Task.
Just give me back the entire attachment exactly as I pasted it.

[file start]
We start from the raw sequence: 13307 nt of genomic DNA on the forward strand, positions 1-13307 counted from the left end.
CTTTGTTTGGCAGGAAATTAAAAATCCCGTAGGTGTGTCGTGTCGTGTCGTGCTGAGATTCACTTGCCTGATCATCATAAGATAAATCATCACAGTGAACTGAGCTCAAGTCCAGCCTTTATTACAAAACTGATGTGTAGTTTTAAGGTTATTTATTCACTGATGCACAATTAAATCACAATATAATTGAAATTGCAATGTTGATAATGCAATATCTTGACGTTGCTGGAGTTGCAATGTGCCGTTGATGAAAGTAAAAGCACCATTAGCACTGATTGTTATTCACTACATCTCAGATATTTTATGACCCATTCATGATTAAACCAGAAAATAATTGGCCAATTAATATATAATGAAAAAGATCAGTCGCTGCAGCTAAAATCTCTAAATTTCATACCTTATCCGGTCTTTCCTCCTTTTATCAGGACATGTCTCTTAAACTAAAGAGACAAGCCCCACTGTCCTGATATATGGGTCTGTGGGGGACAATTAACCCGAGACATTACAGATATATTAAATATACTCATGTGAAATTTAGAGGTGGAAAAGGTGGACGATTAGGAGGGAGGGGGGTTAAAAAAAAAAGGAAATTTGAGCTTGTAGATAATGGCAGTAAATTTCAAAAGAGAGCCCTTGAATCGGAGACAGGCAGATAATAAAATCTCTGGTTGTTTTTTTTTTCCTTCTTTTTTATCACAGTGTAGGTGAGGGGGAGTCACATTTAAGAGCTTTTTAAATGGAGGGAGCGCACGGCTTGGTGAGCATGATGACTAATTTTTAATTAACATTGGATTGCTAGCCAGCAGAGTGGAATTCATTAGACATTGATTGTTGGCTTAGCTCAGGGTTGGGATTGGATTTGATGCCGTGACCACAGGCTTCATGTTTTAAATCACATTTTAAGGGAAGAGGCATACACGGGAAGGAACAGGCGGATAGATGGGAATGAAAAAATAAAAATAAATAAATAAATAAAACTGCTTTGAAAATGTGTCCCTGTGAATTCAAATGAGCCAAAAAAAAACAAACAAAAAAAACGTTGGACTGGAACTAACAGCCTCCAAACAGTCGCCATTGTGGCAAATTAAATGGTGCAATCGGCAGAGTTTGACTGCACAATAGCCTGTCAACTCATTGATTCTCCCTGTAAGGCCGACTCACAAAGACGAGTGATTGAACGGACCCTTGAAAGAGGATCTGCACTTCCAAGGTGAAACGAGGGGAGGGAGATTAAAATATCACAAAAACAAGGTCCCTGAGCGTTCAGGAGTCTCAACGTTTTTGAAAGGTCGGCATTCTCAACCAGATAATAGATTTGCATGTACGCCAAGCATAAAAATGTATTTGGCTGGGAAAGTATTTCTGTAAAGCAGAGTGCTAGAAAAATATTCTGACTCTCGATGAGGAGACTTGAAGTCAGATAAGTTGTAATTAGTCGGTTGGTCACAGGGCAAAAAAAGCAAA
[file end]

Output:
We start from the raw sequence: 13307 nt of genomic DNA on the forward strand, positions 1-13307 counted from the left end.
CTTTGTTTGGCAGGAAATTAAAAATCCCGTAGGTGTGTCGTGTCGTGTCGTGCTGAGATTCACTTGCCTGATCATCATAAGATAAATCATCACAGTGAACTGAGCTCAAGTCCAGCCTTTATTACAAAACTGATGTGTAGTTTTAAGGTTATTTATTCACTGATGCACAATTAAATCACAATATAATTGAAATTGCAATGTTGATAATGCAATATCTTGACGTTGCTGGAGTTGCAATGTGCCGTTGATGAAAGTAAAAGCACCATTAGCACTGATTGTTATTCACTACATCTCAGATATTTTATGACCCATTCATGATTAAACCAGAAAATAATTGGCCAATTAATATATAATGAAAAAGATCAGTCGCTGCAGCTAAAATCTCTAAATTTCATACCTTATCCGGTCTTTCCTCCTTTTATCAGGACATGTCTCTTAAACTAAAGAGACAAGCCCCACTGTCCTGATATATGGGTCTGTGGGGGACAATTAACCCGAGACATTACAGATATATTAAATATACTCATGTGAAATTTAGAGGTGGAAAAGGTGGACGATTAGGAGGGAGGGGGGTTAAAAAAAAAAGGAAATTTGAGCTTGTAGATAATGGCAGTAAATTTCAAAAGAGAGCCCTTGAATCGGAGACAGGCAGATAATAAAATCTCTGGTTGTTTTTTTTTTCCTTCTTTTTTATCACAGTGTAGGTGAGGGGGAGTCACATTTAAGAGCTTTTTAAATGGAGGGAGCGCACGGCTTGGTGAGCATGATGACTAATTTTTAATTAACATTGGATTGCTAGCCAGCAGAGTGGAATTCATTAGACATTGATTGTTGGCTTAGCTCAGGGTTGGGATTGGATTTGATGCCGTGACCACAGGCTTCATGTTTTAAATCACATTTTAAGGGAAGAGGCATACACGGGAAGGAACAGGCGGATAGATGGGAATGAAAAAATAAAAATAAATAAATAAATAAAACTGCTTTGAAAATGTGTCCCTGTGAATTCAAATGAGCCAAAAAAAAACAAACAAAAAAAACGTTGGACTGGAACTAACAGCCTCCAAACAGTCGCCATTGTGGCAAATTAAATGGTGCAATCGGCAGAGTTTGACTGCACAATAGCCTGTCAACTCATTGATTCTCCCTGTAAGGCCGACTCACAAAGACGAGTGATTGAACGGACCCTTGAAAGAGGATCTGCACTTCCAAGGTGAAACGAGGGGAGGGAGATTAAAATATCACAAAAACAAGGTCCCTGAGCGTTCAGGAGTCTCAACGTTTTTGAAAGGTCGGCATTCTCAACCAGATAATAGATTTGCATGTACGCCAAGCATAAAAATGTATTTGGCTGGGAAAGTATTTCTGTAAAGCAGAGTGCTAGAAAAATATTCTGACTCTCGATGAGGAGACTTGAAGTCAGATAAGTTGTAATTAGTCGGTTGGTCACAGGGCAAAAAAAGCAAA